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Is this photograph real, and why did you take it anyway?

In the latest example of commenting based on flawed assumptions, I posted the image above and was told it was photoshopped from flat.

It isn’t.

Here’s the car earlier on the track:

Nobody would suggest that photograph is modified. It does give an idea of the track, which is basically a U-shaped gully. If I’d put the left wheels in the bottom of the rut then that would have been about a 27 degree angle right there, as shown.

We were travelling downhill, so it wasn’t unexpected that the track became more of a V and less of a U. Which is where I took the photo.

That’s around 45 degrees, which is a long way over. However, this is a Freelander 2 with a relatively low centre of gravity, it’s lightly loaded, and there’s not much suspension travel so it can handle significant sideangles. And, I could very slowly creep up the bank and increase the sideangle. So I did.

But why did I even bother in the first place? Simple, I’m a car journalist specialising in 4X4s, and I wanted a shot like this in my collection so I could show different driving techniques for different vehicles – there is no reason to drive that far up, could take a much flatter line, but I wanted the image. I would not have tried this with a Defender for the reverse of the reasons stated.

In this crop you can see the lack of weight on the top rear tyre:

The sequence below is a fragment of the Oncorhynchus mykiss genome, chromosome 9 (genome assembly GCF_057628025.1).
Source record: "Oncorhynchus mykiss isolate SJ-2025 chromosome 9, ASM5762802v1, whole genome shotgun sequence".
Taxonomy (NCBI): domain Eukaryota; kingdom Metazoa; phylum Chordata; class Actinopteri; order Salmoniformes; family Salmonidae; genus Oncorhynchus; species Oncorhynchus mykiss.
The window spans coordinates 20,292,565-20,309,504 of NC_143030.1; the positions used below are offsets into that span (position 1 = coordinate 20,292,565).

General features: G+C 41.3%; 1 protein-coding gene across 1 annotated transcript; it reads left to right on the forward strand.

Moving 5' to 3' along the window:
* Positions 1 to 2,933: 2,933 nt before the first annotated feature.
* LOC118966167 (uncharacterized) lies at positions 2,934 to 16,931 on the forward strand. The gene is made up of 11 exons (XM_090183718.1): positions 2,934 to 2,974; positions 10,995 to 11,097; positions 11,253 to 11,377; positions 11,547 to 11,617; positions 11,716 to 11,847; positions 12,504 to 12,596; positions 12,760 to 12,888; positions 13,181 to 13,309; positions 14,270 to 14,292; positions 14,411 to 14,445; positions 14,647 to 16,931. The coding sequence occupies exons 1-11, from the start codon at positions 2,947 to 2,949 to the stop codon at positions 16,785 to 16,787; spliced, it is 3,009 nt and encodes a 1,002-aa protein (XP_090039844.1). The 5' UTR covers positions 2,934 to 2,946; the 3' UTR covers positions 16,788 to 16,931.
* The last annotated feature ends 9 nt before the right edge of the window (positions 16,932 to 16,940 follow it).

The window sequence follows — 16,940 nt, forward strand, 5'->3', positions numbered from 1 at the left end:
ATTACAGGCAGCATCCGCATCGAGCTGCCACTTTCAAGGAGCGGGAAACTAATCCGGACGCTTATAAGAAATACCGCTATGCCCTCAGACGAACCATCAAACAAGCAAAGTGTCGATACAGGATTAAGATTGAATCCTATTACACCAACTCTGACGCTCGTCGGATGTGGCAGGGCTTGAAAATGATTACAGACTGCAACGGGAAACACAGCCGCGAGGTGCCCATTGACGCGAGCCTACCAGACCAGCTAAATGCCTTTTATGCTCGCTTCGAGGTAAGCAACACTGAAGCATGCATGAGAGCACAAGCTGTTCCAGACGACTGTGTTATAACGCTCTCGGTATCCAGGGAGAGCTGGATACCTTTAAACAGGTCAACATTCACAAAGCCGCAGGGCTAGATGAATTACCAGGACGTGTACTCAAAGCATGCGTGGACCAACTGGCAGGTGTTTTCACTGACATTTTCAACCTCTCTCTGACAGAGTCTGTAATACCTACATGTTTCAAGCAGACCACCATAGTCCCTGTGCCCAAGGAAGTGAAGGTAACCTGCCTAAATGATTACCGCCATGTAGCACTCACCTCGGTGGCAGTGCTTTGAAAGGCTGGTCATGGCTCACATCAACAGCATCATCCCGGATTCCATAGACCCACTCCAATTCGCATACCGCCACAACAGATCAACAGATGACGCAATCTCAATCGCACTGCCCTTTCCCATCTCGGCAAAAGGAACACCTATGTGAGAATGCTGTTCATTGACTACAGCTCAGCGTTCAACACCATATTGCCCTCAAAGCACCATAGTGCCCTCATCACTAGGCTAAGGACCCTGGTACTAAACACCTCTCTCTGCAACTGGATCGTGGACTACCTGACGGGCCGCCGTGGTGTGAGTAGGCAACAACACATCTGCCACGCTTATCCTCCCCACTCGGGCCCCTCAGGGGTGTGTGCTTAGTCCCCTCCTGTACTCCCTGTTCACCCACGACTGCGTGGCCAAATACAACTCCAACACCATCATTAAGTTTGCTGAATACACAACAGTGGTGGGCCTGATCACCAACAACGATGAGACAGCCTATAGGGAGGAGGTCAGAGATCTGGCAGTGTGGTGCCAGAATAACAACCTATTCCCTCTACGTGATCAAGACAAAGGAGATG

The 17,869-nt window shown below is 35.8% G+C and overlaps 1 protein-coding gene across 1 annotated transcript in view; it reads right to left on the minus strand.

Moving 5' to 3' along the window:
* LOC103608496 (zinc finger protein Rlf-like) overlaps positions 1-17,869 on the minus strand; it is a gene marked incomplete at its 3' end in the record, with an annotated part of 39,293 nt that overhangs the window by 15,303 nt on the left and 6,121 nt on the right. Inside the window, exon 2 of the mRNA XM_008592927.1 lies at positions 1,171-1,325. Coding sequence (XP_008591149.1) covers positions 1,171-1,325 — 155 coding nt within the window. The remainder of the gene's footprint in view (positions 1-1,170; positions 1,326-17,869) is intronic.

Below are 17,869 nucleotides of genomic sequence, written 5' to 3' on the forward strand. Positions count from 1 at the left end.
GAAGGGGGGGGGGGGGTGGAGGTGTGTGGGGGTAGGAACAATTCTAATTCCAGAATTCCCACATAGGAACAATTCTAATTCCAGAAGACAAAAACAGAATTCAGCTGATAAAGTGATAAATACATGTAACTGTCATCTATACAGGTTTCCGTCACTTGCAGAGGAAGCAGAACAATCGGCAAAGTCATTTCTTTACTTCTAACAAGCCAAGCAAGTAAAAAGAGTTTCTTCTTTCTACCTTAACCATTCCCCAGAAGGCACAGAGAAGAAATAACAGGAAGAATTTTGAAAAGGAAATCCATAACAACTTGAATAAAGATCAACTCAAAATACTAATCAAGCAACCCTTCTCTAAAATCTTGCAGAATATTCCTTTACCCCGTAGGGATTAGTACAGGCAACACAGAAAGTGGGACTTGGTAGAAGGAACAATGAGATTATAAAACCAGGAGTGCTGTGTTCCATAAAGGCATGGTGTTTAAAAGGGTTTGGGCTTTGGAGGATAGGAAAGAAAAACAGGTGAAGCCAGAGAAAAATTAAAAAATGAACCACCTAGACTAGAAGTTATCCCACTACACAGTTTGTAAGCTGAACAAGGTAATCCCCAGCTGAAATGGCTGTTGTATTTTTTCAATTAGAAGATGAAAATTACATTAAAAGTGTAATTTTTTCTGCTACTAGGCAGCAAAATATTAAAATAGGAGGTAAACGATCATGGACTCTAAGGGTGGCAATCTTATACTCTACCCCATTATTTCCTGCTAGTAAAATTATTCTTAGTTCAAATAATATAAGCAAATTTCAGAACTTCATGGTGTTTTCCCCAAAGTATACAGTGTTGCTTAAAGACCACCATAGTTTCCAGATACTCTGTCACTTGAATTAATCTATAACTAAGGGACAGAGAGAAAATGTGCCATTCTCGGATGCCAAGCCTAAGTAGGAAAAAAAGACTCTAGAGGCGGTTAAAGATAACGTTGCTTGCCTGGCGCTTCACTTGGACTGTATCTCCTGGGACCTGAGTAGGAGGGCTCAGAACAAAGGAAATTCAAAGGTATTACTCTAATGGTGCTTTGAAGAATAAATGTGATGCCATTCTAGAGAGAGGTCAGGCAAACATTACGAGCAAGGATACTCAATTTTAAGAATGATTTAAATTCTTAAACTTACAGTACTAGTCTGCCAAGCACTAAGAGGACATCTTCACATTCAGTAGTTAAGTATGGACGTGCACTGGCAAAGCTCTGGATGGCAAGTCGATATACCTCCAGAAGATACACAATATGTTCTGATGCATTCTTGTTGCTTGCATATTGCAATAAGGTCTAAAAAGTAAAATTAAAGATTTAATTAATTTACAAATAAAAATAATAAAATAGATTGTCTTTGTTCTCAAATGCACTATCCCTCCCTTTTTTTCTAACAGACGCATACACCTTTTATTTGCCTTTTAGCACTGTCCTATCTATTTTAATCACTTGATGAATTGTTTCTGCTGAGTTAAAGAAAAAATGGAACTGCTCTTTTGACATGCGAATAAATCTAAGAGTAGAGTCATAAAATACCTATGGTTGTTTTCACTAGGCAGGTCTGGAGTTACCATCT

And this one shows the V-gully nature of the track, as well as the increased distance between the top of the tyres and the wheelarches:

So the FL2 really was over at quite an angle, and it certainly wasn’t a flat track photo edited to look like a side angle.

Why write this post? Why not..it’s interesting to me how people react to things on the Internet, and how assumptions are made before commenting, as well as showing a bit of how and why I take the photographs that I do.

Here’s an interesting pic, 35 degrees of body roll, 28 degrees of side angle:

And this Series 1 is at 45 degrees:

Here’s a Defender from Bermuda Rover, about to tip over as part of a demonstration. The soft suspension, narrow body and weight up top means it’ll tip a lot earlier than the FL2, but it’s still managed to get quite a long way over – I’ve measured that roughly at 45 degrees, so that also means the FL2 could go beyond 45 as its centre of gravity is much lower and it doesn’t have that soft suspension you see compressing on the downside.

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